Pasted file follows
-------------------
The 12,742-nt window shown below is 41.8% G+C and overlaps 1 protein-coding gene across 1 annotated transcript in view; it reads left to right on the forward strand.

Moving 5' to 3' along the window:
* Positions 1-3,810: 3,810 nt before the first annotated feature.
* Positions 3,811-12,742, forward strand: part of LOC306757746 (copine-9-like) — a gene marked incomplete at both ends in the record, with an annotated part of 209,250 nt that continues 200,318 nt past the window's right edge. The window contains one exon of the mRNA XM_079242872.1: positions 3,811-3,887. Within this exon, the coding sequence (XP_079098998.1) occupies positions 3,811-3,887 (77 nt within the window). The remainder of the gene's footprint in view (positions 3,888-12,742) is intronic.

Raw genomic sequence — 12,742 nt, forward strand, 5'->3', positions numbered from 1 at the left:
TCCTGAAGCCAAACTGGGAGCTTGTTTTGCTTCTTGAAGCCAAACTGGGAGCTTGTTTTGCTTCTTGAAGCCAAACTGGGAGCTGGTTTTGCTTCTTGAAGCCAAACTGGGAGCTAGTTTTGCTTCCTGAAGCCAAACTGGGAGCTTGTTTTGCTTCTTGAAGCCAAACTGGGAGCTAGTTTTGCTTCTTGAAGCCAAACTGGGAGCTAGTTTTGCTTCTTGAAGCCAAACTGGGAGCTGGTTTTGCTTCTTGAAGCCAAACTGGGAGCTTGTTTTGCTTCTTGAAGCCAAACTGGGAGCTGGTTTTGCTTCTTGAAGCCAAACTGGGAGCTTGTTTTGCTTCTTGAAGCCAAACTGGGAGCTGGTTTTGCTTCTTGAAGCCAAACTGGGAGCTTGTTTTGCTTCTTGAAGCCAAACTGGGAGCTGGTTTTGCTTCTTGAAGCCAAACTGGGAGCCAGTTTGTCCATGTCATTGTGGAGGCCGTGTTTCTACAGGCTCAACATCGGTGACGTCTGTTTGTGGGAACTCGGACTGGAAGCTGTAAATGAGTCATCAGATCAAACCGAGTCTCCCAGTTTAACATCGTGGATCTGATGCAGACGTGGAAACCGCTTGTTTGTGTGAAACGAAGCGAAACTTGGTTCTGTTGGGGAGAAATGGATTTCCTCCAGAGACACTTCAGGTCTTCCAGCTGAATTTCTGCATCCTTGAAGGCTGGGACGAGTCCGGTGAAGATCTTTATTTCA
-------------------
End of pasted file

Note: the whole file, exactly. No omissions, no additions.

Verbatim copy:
The 12,742-nt window shown below is 41.8% G+C and overlaps 1 protein-coding gene across 1 annotated transcript in view; it reads left to right on the forward strand.

Moving 5' to 3' along the window:
* Positions 1-3,810: 3,810 nt before the first annotated feature.
* Positions 3,811-12,742, forward strand: part of LOC306757746 (copine-9-like) — a gene marked incomplete at both ends in the record, with an annotated part of 209,250 nt that continues 200,318 nt past the window's right edge. The window contains one exon of the mRNA XM_079242872.1: positions 3,811-3,887. Within this exon, the coding sequence (XP_079098998.1) occupies positions 3,811-3,887 (77 nt within the window). The remainder of the gene's footprint in view (positions 3,888-12,742) is intronic.

Raw genomic sequence — 12,742 nt, forward strand, 5'->3', positions numbered from 1 at the left:
TCCTGAAGCCAAACTGGGAGCTTGTTTTGCTTCTTGAAGCCAAACTGGGAGCTTGTTTTGCTTCTTGAAGCCAAACTGGGAGCTGGTTTTGCTTCTTGAAGCCAAACTGGGAGCTAGTTTTGCTTCCTGAAGCCAAACTGGGAGCTTGTTTTGCTTCTTGAAGCCAAACTGGGAGCTAGTTTTGCTTCTTGAAGCCAAACTGGGAGCTAGTTTTGCTTCTTGAAGCCAAACTGGGAGCTGGTTTTGCTTCTTGAAGCCAAACTGGGAGCTTGTTTTGCTTCTTGAAGCCAAACTGGGAGCTGGTTTTGCTTCTTGAAGCCAAACTGGGAGCTTGTTTTGCTTCTTGAAGCCAAACTGGGAGCTGGTTTTGCTTCTTGAAGCCAAACTGGGAGCTTGTTTTGCTTCTTGAAGCCAAACTGGGAGCTGGTTTTGCTTCTTGAAGCCAAACTGGGAGCCAGTTTGTCCATGTCATTGTGGAGGCCGTGTTTCTACAGGCTCAACATCGGTGACGTCTGTTTGTGGGAACTCGGACTGGAAGCTGTAAATGAGTCATCAGATCAAACCGAGTCTCCCAGTTTAACATCGTGGATCTGATGCAGACGTGGAAACCGCTTGTTTGTGTGAAACGAAGCGAAACTTGGTTCTGTTGGGGAGAAATGGATTTCCTCCAGAGACACTTCAGGTCTTCCAGCTGAATTTCTGCATCCTTGAAGGCTGGGACGAGTCCGGTGAAGATCTTTATTTCA